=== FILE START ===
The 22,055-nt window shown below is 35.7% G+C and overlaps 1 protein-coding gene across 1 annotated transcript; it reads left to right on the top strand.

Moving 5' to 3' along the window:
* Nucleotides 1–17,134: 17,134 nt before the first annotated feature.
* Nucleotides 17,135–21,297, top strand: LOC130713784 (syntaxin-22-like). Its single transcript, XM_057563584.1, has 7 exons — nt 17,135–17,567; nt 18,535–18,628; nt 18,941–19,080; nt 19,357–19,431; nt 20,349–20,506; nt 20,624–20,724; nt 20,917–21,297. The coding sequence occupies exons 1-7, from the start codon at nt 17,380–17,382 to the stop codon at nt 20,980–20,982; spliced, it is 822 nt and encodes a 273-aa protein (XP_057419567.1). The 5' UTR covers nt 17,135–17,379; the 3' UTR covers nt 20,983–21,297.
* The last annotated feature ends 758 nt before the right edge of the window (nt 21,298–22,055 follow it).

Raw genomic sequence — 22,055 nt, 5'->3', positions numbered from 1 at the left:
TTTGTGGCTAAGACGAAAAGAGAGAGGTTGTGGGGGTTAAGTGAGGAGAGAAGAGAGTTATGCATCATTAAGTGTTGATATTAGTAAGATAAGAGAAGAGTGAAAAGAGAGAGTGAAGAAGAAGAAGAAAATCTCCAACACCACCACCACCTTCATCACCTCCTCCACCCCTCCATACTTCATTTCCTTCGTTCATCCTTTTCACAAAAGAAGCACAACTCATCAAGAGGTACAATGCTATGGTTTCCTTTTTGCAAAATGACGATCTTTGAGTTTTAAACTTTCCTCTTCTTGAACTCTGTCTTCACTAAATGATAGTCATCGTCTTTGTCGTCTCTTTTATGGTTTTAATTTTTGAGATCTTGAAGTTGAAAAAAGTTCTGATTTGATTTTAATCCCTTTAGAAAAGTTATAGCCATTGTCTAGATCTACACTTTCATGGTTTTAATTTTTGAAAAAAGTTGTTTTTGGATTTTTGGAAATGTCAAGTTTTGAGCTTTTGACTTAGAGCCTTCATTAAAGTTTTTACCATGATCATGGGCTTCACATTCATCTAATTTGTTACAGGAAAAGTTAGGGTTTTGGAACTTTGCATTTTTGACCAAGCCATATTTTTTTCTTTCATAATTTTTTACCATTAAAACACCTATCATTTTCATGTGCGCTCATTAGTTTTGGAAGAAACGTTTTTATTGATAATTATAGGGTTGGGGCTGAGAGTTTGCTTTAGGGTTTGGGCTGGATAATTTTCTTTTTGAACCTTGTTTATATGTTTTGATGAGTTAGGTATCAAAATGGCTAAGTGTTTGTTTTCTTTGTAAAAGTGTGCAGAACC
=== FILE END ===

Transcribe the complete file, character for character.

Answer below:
The 22,055-nt window shown below is 35.7% G+C and overlaps 1 protein-coding gene across 1 annotated transcript; it reads left to right on the top strand.

Moving 5' to 3' along the window:
* Nucleotides 1–17,134: 17,134 nt before the first annotated feature.
* Nucleotides 17,135–21,297, top strand: LOC130713784 (syntaxin-22-like). Its single transcript, XM_057563584.1, has 7 exons — nt 17,135–17,567; nt 18,535–18,628; nt 18,941–19,080; nt 19,357–19,431; nt 20,349–20,506; nt 20,624–20,724; nt 20,917–21,297. The coding sequence occupies exons 1-7, from the start codon at nt 17,380–17,382 to the stop codon at nt 20,980–20,982; spliced, it is 822 nt and encodes a 273-aa protein (XP_057419567.1). The 5' UTR covers nt 17,135–17,379; the 3' UTR covers nt 20,983–21,297.
* The last annotated feature ends 758 nt before the right edge of the window (nt 21,298–22,055 follow it).

Raw genomic sequence — 22,055 nt, 5'->3', positions numbered from 1 at the left:
TTTGTGGCTAAGACGAAAAGAGAGAGGTTGTGGGGGTTAAGTGAGGAGAGAAGAGAGTTATGCATCATTAAGTGTTGATATTAGTAAGATAAGAGAAGAGTGAAAAGAGAGAGTGAAGAAGAAGAAGAAAATCTCCAACACCACCACCACCTTCATCACCTCCTCCACCCCTCCATACTTCATTTCCTTCGTTCATCCTTTTCACAAAAGAAGCACAACTCATCAAGAGGTACAATGCTATGGTTTCCTTTTTGCAAAATGACGATCTTTGAGTTTTAAACTTTCCTCTTCTTGAACTCTGTCTTCACTAAATGATAGTCATCGTCTTTGTCGTCTCTTTTATGGTTTTAATTTTTGAGATCTTGAAGTTGAAAAAAGTTCTGATTTGATTTTAATCCCTTTAGAAAAGTTATAGCCATTGTCTAGATCTACACTTTCATGGTTTTAATTTTTGAAAAAAGTTGTTTTTGGATTTTTGGAAATGTCAAGTTTTGAGCTTTTGACTTAGAGCCTTCATTAAAGTTTTTACCATGATCATGGGCTTCACATTCATCTAATTTGTTACAGGAAAAGTTAGGGTTTTGGAACTTTGCATTTTTGACCAAGCCATATTTTTTTCTTTCATAATTTTTTACCATTAAAACACCTATCATTTTCATGTGCGCTCATTAGTTTTGGAAGAAACGTTTTTATTGATAATTATAGGGTTGGGGCTGAGAGTTTGCTTTAGGGTTTGGGCTGGATAATTTTCTTTTTGAACCTTGTTTATATGTTTTGATGAGTTAGGTATCAAAATGGCTAAGTGTTTGTTTTCTTTGTAAAAGTGTGCAGAACC